Confession by Pet Owner: “Emotional Support Dogs” are “B.S.”
“S o who am I ruining this for? The passengers to whom Delilah brings joy? The flight attendants who take photos of my pet and seem more gleeful when they walk down the aisles? Myself, saving thousands of dollars a year for a fee that makes no sense for an airline to charge? Or the airlines that nickel and dime you for everything you bring onboard?” asked an anonymous person who confessed that “‘emotional support’ dogs are B.S. — I know because I have one” in this article, which ends by answering those questions with “I thought so.”
After spending hundreds of dollars in fees to travel with a small dog via commercial airplane, the mother of the confessor suggested the idea of passing the pet as an “emotional support dog.” One note from a doctor and a phony certification is all it took for the dog to travel for free under the guise of an emotional support animal.
“I’ve seen faux honeymooners get upgraded to business class; I’ve witnessed passengers sneak several pieces of luggage onto a plane to avoid fees, and I’ve seen people flirt with the flight attendants for free drinks. And besides, who, other than the doctor, can prove I don’t have emotional disabilities? (As a matter of fact, I am still reeling from a bad breakup). And no one’s getting hurt.”
Sure. Let’s rationalize the exacerbation of this controversial issue of emotional support dogs and other animals by comparing one dishonest act to others; but for people who can put their heads on their pillows and sleep at night traveling with their pets coming along for the ride, can you blame them?
In order to prevent discrimination by commercial airlines — based both within and outside of the United States — against passengers on the basis of physical or mental disability, the Air Carrier Access Act was passed by the Congress of the United States in 1986; and here are where complaints may be registered against an airline via the official Internet web site of the Aviation Consumer Protection and Enforcement division of the Department of Transportation of the United States.
…and only two questions may be asked by employees of an airline — or of any other company, for that matter:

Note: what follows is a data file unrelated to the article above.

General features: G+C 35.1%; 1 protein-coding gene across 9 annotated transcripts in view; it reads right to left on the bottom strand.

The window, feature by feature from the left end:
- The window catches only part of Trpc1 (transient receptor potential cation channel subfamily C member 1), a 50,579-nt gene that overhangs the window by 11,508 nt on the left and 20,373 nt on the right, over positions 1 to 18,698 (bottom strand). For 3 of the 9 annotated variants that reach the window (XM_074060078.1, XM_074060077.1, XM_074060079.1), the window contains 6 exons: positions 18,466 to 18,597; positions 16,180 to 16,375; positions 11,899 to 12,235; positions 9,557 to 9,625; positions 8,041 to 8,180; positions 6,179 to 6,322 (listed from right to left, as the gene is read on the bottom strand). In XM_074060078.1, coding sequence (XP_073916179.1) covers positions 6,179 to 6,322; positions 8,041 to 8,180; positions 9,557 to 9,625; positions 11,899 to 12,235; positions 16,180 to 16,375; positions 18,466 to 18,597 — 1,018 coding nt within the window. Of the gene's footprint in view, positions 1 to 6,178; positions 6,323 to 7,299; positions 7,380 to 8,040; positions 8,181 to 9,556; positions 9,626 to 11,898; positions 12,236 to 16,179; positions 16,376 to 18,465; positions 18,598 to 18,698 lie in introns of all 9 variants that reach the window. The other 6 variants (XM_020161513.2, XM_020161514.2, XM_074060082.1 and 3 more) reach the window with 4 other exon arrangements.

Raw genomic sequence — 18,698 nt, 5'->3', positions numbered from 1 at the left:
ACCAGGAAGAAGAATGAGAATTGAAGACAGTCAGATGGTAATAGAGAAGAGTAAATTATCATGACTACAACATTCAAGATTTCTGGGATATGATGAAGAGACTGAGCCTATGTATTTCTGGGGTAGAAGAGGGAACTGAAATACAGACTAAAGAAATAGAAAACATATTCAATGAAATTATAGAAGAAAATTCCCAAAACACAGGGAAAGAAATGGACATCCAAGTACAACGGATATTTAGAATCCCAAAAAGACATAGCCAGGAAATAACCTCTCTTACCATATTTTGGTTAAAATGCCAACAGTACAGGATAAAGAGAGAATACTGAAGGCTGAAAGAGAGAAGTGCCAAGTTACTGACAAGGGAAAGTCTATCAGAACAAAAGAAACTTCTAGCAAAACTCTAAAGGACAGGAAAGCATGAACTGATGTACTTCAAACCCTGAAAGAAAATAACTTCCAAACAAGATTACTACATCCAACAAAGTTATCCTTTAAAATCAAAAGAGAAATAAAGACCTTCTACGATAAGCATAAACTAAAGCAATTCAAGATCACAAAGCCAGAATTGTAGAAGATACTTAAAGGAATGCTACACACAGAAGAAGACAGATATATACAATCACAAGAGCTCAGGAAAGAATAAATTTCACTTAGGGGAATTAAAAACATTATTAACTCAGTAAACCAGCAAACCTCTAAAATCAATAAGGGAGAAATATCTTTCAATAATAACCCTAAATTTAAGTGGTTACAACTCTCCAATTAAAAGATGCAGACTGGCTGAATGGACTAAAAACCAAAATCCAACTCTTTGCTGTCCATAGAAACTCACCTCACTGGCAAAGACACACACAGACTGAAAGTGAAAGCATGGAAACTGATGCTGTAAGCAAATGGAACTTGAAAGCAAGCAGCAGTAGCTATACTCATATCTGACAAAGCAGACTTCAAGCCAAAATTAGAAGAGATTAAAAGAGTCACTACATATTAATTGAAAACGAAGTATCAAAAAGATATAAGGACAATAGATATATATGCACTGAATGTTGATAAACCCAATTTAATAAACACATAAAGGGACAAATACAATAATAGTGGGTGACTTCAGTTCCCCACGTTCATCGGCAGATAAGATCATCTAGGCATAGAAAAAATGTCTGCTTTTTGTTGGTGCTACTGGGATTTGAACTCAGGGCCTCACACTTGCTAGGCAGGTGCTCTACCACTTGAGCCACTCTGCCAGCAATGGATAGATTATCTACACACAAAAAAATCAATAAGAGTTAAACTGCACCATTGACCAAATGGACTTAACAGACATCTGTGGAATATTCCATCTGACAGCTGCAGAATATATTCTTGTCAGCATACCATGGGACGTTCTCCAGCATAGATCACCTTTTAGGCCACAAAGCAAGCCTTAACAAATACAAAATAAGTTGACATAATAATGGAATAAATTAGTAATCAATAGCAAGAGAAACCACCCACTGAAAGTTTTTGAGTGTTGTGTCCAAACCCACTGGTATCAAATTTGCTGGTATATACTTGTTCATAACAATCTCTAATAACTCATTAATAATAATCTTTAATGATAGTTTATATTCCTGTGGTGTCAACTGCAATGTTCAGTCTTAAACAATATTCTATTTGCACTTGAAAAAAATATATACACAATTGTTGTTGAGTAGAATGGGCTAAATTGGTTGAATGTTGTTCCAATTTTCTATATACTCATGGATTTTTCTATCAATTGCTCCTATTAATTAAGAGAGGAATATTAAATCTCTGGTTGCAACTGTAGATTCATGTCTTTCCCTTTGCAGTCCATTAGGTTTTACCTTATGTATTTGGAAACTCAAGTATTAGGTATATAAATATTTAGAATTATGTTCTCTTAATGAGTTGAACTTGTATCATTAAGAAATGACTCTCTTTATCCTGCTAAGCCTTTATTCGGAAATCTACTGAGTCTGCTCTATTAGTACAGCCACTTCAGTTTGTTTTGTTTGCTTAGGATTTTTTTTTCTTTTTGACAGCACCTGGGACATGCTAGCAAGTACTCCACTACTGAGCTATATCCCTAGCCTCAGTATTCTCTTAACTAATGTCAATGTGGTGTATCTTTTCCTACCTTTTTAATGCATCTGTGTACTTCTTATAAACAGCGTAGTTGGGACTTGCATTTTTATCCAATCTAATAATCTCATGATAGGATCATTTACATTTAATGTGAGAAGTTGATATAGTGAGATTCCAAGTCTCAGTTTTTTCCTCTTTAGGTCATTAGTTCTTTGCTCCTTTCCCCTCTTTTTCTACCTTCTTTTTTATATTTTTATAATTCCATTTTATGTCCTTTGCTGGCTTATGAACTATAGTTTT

Is the dog a service animal required because of a disability?
What work or task has the dog been trained to perform?
When it is not obvious what service an animal provides, an employee of an airline or other company cannot do the following actions without violating federal law:
Ask about the nature of the disability of the person
Require medical documentation
Require a special identification card or training documentation for the dog; or
Ask that the dog demonstrate its ability to perform the work or task
…but the two permitted questions may be more than enough in some cases to have determined whether or not a dog is a legitimate service animal.
Even if a dog is considered a legitimate service animal, an employee of an airline or other company could still have it removed from the premises if the dog is considered:
Out of control and the handler does not take effective action to control it; or
It appears that the only way the controversial “emotional support animal” issue will ever be resolved is if there is a change to the federal law which would render exploiting it by dishonest people who choose to cheat the system significantly more difficult.
Which is more egregious, in your opinion: the airlines charging the ancillary fees for animals who travel with their owners — or the owners of the supposed “emotional support animals” who exploit the system by using a federal law of the United States in their favor to transport their pets free of charge? Is this a problem which should be fixed? If so, how — other than a change in the Air Carrier Access Act pertaining to emotional support animals?